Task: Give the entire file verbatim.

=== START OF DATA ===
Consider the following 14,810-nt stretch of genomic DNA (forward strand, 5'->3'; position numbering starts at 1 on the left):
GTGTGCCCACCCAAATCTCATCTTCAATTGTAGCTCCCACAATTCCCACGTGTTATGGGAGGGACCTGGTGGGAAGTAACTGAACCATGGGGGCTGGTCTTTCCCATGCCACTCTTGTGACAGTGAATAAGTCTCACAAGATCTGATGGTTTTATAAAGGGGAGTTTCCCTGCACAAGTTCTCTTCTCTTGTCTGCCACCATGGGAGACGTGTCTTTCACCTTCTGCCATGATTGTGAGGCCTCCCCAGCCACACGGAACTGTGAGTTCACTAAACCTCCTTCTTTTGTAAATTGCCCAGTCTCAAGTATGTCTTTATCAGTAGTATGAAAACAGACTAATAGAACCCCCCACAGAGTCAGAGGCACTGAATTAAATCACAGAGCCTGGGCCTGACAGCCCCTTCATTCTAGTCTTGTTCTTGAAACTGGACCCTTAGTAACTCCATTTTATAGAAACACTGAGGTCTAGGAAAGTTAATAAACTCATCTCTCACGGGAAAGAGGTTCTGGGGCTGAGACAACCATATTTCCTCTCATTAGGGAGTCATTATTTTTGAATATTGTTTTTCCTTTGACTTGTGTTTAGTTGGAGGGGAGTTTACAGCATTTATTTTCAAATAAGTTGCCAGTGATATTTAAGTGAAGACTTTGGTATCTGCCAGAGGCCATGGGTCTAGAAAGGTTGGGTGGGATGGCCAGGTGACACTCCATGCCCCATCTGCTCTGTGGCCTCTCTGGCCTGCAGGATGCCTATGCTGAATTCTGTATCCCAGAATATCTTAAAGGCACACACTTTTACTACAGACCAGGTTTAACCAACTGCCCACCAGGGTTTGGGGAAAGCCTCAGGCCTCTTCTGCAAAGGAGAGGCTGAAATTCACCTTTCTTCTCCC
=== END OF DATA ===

Consider the following 14,810-nt stretch of genomic DNA (forward strand, 5'->3'; position numbering starts at 1 on the left):
GTGTGCCCACCCAAATCTCATCTTCAATTGTAGCTCCCACAATTCCCACGTGTTATGGGAGGGACCTGGTGGGAAGTAACTGAACCATGGGGGCTGGTCTTTCCCATGCCACTCTTGTGACAGTGAATAAGTCTCACAAGATCTGATGGTTTTATAAAGGGGAGTTTCCCTGCACAAGTTCTCTTCTCTTGTCTGCCACCATGGGAGACGTGTCTTTCACCTTCTGCCATGATTGTGAGGCCTCCCCAGCCACACGGAACTGTGAGTTCACTAAACCTCCTTCTTTTGTAAATTGCCCAGTCTCAAGTATGTCTTTATCAGTAGTATGAAAACAGACTAATAGAACCCCCCACAGAGTCAGAGGCACTGAATTAAATCACAGAGCCTGGGCCTGACAGCCCCTTCATTCTAGTCTTGTTCTTGAAACTGGACCCTTAGTAACTCCATTTTATAGAAACACTGAGGTCTAGGAAAGTTAATAAACTCATCTCTCACGGGAAAGAGGTTCTGGGGCTGAGACAACCATATTTCCTCTCATTAGGGAGTCATTATTTTTGAATATTGTTTTTCCTTTGACTTGTGTTTAGTTGGAGGGGAGTTTACAGCATTTATTTTCAAATAAGTTGCCAGTGATATTTAAGTGAAGACTTTGGTATCTGCCAGAGGCCATGGGTCTAGAAAGGTTGGGTGGGATGGCCAGGTGACACTCCATGCCCCATCTGCTCTGTGGCCTCTCTGGCCTGCAGGATGCCTATGCTGAATTCTGTATCCCAGAATATCTTAAAGGCACACACTTTTACTACAGACCAGGTTTAACCAACTGCCCACCAGGGTTTGGGGAAAGCCTCAGGCCTCTTCTGCAAAGGAGAGGCTGAAATTCACCTTTCTTCTCCC